The Committee also makes recommendations on any issue affecting women to which it believes the States parties should devote more attention. For example, at the 1989 session, the Committee discussed the high incidence of violence against women, requesting information on this problem from all countries. In 1992, the Committee adopted general recommendation 19, which requires national reports to the Committee to include statistical data on the incidence of violence against women, information on the provision of services for victims, and legislative and other measures taken to protect women against violence in their everyday lives, such as harassment at the workplace, abuse in the family and sexual violence. As of the end of 2007, the Committee has issued 25 general recommendations.

CEDAW Membership

The 23 members of CEDAW, acknowledged as experts “of high moral standing and competence in the field covered by the Convention”, are elected by the States parties. These elections have to meet the Convention’s demands for equitable geographical distribution in membership and the requirement that CEDAW members represent “different forms of civilization as well as principal legal systems”. Their terms last four years, with only half of the Committee members replaced each time elections take place. The meeting of States parties is convened every other year by the Secretary-General at UN Headquarters in New York.


NGO Participation

Since its early sessions, the Committee on the Elimination of Discrimination against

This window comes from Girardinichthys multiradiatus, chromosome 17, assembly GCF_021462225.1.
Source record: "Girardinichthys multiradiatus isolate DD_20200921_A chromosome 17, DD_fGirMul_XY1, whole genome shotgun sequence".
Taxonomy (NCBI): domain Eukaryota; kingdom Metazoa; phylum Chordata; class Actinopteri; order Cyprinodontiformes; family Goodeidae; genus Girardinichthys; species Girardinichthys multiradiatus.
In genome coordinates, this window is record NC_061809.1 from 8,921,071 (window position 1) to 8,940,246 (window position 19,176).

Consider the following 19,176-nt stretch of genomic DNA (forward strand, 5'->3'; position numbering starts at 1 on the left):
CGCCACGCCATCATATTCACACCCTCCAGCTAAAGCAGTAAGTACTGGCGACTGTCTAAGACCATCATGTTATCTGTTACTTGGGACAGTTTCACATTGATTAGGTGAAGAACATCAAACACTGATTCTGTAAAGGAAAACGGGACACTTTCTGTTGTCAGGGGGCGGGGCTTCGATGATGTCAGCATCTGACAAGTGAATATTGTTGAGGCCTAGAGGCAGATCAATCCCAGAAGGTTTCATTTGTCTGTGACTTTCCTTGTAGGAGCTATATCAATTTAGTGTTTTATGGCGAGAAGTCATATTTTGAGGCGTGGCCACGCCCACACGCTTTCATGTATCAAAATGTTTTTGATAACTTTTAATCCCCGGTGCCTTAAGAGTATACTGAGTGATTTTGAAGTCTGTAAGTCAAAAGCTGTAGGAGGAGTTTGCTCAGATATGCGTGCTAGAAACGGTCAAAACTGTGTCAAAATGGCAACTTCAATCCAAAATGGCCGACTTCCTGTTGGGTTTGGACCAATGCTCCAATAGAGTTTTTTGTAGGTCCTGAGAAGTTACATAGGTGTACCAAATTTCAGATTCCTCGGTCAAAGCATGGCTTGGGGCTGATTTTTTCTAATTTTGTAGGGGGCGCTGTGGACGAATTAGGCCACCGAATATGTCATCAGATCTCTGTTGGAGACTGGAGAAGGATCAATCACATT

Women has invited non-governmental organizations to follow its work. In order to ensure
that it is as well informed as possible, the Committee and the pre-session working group
invite representatives of national and international non-governmental organizations to
provide country-specific information on States parties whose reports are before it. The
Committee and the pre-session working group also provide an opportunity for
representatives of non-governmental organizations to provide oral information. The
Committee encourages international non-governmental organizations and United Nations
organizations, funds and programmes to facilitate attendance at Committee sessions by
representatives of national non-governmental organizations.

NGO reports/information for the Committee at its sessions

The Committee welcomes country-specific information from non-governmental
organizations, in the form of alternative or shadow reports. NGOs can submit their
reports to the Committee prior to or at the session concerned. NGO representatives
attending the session should bring at least 40 copies to the session itself, so that they can
be distributed during the meeting of the Committee with NGOs. NGOs not attending the
session should send 40 copies to the Division for the Advancement of Women, preferably
so they arrive at least one week prior to the beginning of the session.

NGOs can also email their reports to IWRAW Asia Pacific, a non-governmental
organization that has made arrangements with the Committee to distribute NGO
shadow/alternative reports electronically and/or in hard copy directly to experts in
advance of the session. NGOs wishing to have their reports sent electronically to experts
must email them to IWRAW Asia Pacific at least 3 weeks before the session. Those
wishing to have hard copies of their shadow/alternative reports distributed to experts in
advance of a session must email their reports to IWRAW Asia Pacific at least 7 weeks
before the opening day of the session concerned so that IWRAW Asia Pacific can print
and mail them to Committee experts. Please contact IWRAW Asia Pacific for more

IWRAW Asia Pacific’s contact details are as follows:
Wisma Dicklin, 80-B, Jalan Bangsar,

 CEDAW website